SPECIES: Tamarix aphylla
FIRE ECOLOGY OR ADAPTATIONS : Athel tamarisk is a fire-adapted species. The high ash (30-40%) and salt content of its foliage make it hard to burn even when dry. Athel tamarisk sprouts from the root crown after fire [26]. FIRE REGIMES : Find fire regime information for the plant communities in which this species may occur by entering the species name in the FEIS home page under "Find Fire Regimes". POSTFIRE REGENERATION STRATEGY : survivor species; on-site surviving root crown or caudex


SPECIES: Tamarix aphylla
IMMEDIATE FIRE EFFECT ON PLANT : Athel tamarisk generally survives fire [26], although severe fire may destroy the root crown and prevent sprouting. DISCUSSION AND QUALIFICATION OF FIRE EFFECT : NO-ENTRY PLANT RESPONSE TO FIRE : Athel tamarisk generally sprouts from the root crown after fire [26,33]. DISCUSSION AND QUALIFICATION OF PLANT RESPONSE : NO-ENTRY FIRE MANAGEMENT CONSIDERATIONS : Because of the fire-resistant qualities of Athel tamarisk foliage, it is a good species for use in fire shelterbelts [26]. In very arid regions, Athel tamarisk can be killed by piling cut debris on the stumps and burning. This method resulted in 100 percent success rate in killing Athel tamarisk [4].


SPECIES: Tamarix aphylla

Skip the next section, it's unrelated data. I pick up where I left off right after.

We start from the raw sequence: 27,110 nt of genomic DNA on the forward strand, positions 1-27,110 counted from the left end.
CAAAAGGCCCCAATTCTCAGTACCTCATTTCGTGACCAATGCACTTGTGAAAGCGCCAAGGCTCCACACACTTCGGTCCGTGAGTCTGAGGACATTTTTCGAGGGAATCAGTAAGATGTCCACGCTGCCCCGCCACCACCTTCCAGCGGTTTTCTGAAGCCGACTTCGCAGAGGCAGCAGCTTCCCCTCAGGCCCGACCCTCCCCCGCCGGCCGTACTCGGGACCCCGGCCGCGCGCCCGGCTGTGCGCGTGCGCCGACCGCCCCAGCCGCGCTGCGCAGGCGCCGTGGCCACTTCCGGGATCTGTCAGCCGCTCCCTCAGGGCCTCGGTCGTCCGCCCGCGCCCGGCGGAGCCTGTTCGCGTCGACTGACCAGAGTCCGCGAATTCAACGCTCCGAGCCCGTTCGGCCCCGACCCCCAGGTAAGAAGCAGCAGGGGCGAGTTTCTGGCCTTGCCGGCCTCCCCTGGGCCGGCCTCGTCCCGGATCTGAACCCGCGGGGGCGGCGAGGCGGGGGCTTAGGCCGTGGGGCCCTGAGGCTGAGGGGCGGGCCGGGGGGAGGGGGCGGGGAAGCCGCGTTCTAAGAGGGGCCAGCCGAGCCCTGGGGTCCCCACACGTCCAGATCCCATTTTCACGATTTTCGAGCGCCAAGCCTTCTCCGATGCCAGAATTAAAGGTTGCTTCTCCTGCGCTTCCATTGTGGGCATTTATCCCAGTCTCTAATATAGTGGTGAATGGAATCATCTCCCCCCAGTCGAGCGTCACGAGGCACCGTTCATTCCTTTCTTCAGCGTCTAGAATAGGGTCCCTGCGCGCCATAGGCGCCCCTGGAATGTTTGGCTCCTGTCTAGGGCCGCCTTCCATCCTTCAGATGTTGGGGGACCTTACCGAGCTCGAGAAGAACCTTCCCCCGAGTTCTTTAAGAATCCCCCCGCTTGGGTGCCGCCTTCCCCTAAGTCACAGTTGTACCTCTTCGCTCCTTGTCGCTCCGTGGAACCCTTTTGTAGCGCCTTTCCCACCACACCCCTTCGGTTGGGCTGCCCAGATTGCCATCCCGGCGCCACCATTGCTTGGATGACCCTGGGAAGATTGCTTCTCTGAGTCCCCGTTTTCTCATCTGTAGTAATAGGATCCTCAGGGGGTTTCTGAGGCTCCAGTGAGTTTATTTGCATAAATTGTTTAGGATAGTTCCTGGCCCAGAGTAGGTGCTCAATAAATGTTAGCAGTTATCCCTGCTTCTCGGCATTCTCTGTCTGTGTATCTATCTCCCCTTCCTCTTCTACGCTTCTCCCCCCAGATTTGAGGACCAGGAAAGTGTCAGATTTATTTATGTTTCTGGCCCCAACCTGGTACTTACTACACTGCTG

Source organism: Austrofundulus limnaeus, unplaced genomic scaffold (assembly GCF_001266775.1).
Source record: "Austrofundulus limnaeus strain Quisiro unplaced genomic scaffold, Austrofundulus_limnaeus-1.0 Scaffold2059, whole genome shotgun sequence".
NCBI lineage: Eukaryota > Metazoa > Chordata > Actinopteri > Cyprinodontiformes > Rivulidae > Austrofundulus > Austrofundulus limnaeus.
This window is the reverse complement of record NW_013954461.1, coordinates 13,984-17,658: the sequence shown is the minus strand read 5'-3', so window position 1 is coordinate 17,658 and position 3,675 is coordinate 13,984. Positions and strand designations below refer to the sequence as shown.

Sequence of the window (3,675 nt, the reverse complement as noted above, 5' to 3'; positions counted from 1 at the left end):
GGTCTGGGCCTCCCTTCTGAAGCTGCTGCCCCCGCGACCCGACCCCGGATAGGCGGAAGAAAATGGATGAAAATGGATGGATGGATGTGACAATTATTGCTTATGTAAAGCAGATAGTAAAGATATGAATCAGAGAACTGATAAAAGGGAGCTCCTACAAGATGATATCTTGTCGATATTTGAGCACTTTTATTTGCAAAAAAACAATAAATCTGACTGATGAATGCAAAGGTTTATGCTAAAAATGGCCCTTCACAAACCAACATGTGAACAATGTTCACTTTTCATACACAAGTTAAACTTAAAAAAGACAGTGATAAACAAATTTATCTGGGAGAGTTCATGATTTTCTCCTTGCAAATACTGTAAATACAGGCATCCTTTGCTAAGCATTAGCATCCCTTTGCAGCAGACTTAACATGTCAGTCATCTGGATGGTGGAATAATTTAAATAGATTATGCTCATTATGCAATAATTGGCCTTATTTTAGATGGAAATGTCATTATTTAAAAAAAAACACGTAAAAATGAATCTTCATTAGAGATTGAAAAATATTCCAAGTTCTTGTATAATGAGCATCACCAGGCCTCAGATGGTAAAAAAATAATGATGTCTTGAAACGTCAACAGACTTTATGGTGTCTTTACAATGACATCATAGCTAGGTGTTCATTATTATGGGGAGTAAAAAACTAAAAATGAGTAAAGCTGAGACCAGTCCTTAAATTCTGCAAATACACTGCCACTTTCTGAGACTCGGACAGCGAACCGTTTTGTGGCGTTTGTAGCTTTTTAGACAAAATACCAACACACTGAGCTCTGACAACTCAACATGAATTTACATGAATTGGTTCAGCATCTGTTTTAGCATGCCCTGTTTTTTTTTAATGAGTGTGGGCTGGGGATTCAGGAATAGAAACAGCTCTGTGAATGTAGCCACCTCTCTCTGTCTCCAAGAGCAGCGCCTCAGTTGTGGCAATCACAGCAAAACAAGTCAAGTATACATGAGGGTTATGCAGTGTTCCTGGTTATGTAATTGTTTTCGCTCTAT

REFERENCES : 1. Baum, Bernard R. 1967. Introduced and naturalized tamarisks in the United States and Canada [Tamaricaceae]. Baileya. 15: 19-25. [17655] 2. Benson, Lyman; Darrow, Robert A. 1981. The trees and shrubs of the Southwestern deserts. Tucson, AZ: The University of Arizona Press. [18066] 3. Bernard, Stephen R.; Brown, Kenneth F. 1977. Distribution of mammals, reptiles, and amphibians by BLM physiographic regions and A.W. Kuchler's associations for the eleven western states. Tech. Note 301. Denver, CO: U.S. Department of the Interior, Bureau of Land Management. 169 p. [434] 4. Dittberner, Phillip L.; Olson, Michael R. 1983. The plant information network (PIN) data base: Colorado, Montana, North Dakota, Utah, and Wyoming. FWS/OBS-83/86. Washington, DC: U.S. Department of the Interior, Fish and Wildlife Service. 786 p. [806] 6. Eyre, F. H., ed. 1980. Forest cover types of the United States and Canada. Washington, DC: Society of American Foresters. 148 p. [905] 7. Felger, Richard S. 1990. Non-native plants of Organ Pipe Cactus National Monument, Arizona. Tech. Rep. No. 31. Tucson, AZ: University of Arizona, School of Renewable Natural Resources, Cooperative National Park Resources Studies Unit. 93 p. [14916] 8. Garrison, George A.; Bjugstad, Ardell J.; Duncan, Don A.; [and others]. 1977. Vegetation and environmental features of forest and range ecosystems. Agric. Handb. 475. Washington, DC: U.S. Department of Agriculture, Forest Service. 68 p. [998] 9. Hoddenbach, Gerry. 1989. Tamarix control. In: Kunzmann, Michael R.; Johnson, R. Roy; Bennett, Peter, technical coordinators. Tamarisk control in southwestern United States; 1987 September 2-3; Tucson, AZ. Special Report No. 9. Tucson, AZ: National Park Service, Cooperative National Park Resources Studies Unit, School of Renewable Natural Resources: 116-125. [11357] 10. Horton, J. S. 1957. Inflorescence development in Tamarix pentandra pallas (Tamaricaceae). Southwestern Naturalist. 2(4): 135-139. [6363] 11. Kartesz, John T.; Kartesz, Rosemarie. 1980. A synonymized checklist of the vascular flora of the United States, Canada, and Greenland. Volume II: The biota of North America. Chapel Hill, NC: The University of North Carolina Press; in confederation with Anne H. Lindsey and C. Richie Bell, North Carolina Botanical Garden. 500 p. [6954] 12. Kerpez, Theodore A.; Smith, Norman S. 1987. Saltcedar control for wildlife habitat improvement in the southwestern United States. Resource Publication 169. Washington, DC: United States Department of Interior, Fish and Wildlife Service. 16 p. [3039] 13. Kuchler, A. W. 1964. Manual to accompany the map of potential vegetation of the conterminous United States. Special Publication No. 36. New York: American Geographical Society. 77 p. [1384] 14. Kunzmann, Michael R.; Johnson, R. Roy. 1989. Introduction. In: Kunzmann, Michael R.; Johnson, R. Roy; Bennett, Peter, technical coordinators. Tamarisk control in southwestern United States; 1987 September 2-3; Tucson, AZ. Special Report No. 9. Tucson, AZ: National Park Service, Cooperative National Park Resources Studies Unit, School of Renewable Natural Resources: 1-7. [11339] 15. Lamb, S. H. 1971. Woody plants of New Mexico and their value to wildlife. Bull. 14. Albuquerque, NM: New Mexico Department of Game and Fish. 80 p. [9818] 16. Little, Elbert L. 1980. The Audubon Society field guide to North American trees, northern region. New York: Chanticleer Press, Inc. [18067] 17. Lyon, L. Jack; Stickney, Peter F. 1976. Early vegetal succession following large northern Rocky Mountain wildfires. In: Proceedings, Tall Timbers fire ecology conference and Intermountain Fire Research Council fire and land management symposium; 1974 October 8-10; Missoula, MT. No. 14. Tallahassee, FL: Tall Timbers Research Station: 355-373. [1496] 18. Malcolm, C. V. 1972. Establishing shrubs in saline environments. In: McKell, Cyrus M.; Blaisdell, James P.; Goodin, Joe R., tech. eds. Wildland shrubs--their biology and utilization: An international symposium; Proceedings; 1971 July; Logan, UT. Gen. Tech. Rep. INT-1. Ogden, UT: U.S. Department of Agriculture, Forest Service, Intermountain Forest and Range Experiment Station: 392-403. [1517] 19. Mason, Herbert L. 1957. A flora of the marshes of California. Berkeley, CA: University of California Press. 878 p. [16905] 20. McClintock, E. [n.d.] [6897] 21. Mozingo, Hugh N. 1987. Shrubs of the Great Basin: A natural history. Reno, NV: University of Nevada Press. 342 p. [1702] 22. Powell, A. Michael. 1988. Trees & shrubs of Trans-Pecos Texas including Big Bend and Guadalupe Mountains National Parks. Big Bend National Park, TX: Big Bend Natural History Association. 536 p. [6130] 23. Raunkiaer, C. 1934. The life forms of plants and statistical plant geography. Oxford: Clarendon Press. 632 p. [2843] 24. Rodman, John. 1990. Reflections on tamarisk bashing. In: Hughes, H. Glenn; Bonnicksen, Thomas M., eds. Restoration '89: the new management challenge: Proceedings, 1st annual meeting of the Society for Ecological Restoration; 1989 January 16-20; Oakland, CA. Madison, WI: The University of Wisconsin Arboretum, Society for Ecological Restoration: 59-68. [14688] 25. Shreve, F.; Wiggins, Il. 1964. cc. cc. [18068] 26. Simpfendorfer, K. J.. 1989. Continuation of #17679 - Keywords. Lands and Forests Bull. No. 30. East Melbourne, Victoria, Australia: Lands and Forests Division, Department of Conservation, Forests and Lands. 55 p. [17680] 27. Turner, Raymond M.; Brown, David E. 1982. Sonoran desertscrub. In: Brown, David E., ed. Biotic communities of the American Southwest--United States and Mexico. Desert Plants. 4(1-4): 181-221. [2375] 28. U.S. Department of Agriculture, Soil Conservation Service. 1982. National list of scientific plant names. Vol. 1. List of plant names. SCS-TP-159. Washington, DC. 416 p. [11573] 29. Vines, Robert A. 1960. Trees, shrubs, and woody vines of the Southwest. Austin, TX: University of Texas Press. 1104 p. [7707] 30. Waring, Gwendolyn L. 1990. Developing shoreline communities and potential for natural vegetation in Glen Canyon National Recreation Area, Arizona-Utah. In: Boyce, Mark S.; Plumb, Glenn E., eds. National Park Service Research Center, 14th annual report. Laramie, WY: University of Wyoming, National Park Service Research Center: 73-75. [14918] 31. Welsh, Stanley L.; Atwood, N. Duane; Goodrich, Sherel; Higgins, Larry C., eds. 1987. A Utah flora. Great Basin Naturalist Memoir No. 9. Provo, UT: Brigham Young University. 894 p. [2944] 32. Wisdom, Charles S.; Gonzalez-Coloma, Azucena; Rundel, Philip W. 1987. Phytochemical constituents in a Sonoran Desert plant community. In: Provenza, Frederick D.; Flinders, Jerran T.; McArthur, E. Durant, compilers. Proceedings--symposium on plant-herbivore interactions; 1985 August 7-9; Snowbird, UT. Gen. Tech. Rep. INT-222. Ogden, UT: U.S. Department of Agriculture, Forest Service, Intermountain Research Station: 84-87. [7401] 33. Rowlands, Peter G. 1989. History and treatment of the salt cedar problem in Death Valley National National Monument. In: Kunzmann, Michael R.; Johnson, R. Roy; Bennett, Peter, technical coordinators. Tamarisk control in southwestern United States; 1987 September 2-3; Tucson, AZ. Special Report No. 9. Tucson, AZ: National Park Service, Cooperative National Park Resources Studies Unit, School of Renewable Natural Resources: 46-56. [11349] 34. Neill, William M. 1989. Volunteers play role in tamarisk control in desert riparian communities (California). Restoration and Management Notes. 7(1): 48. [8057]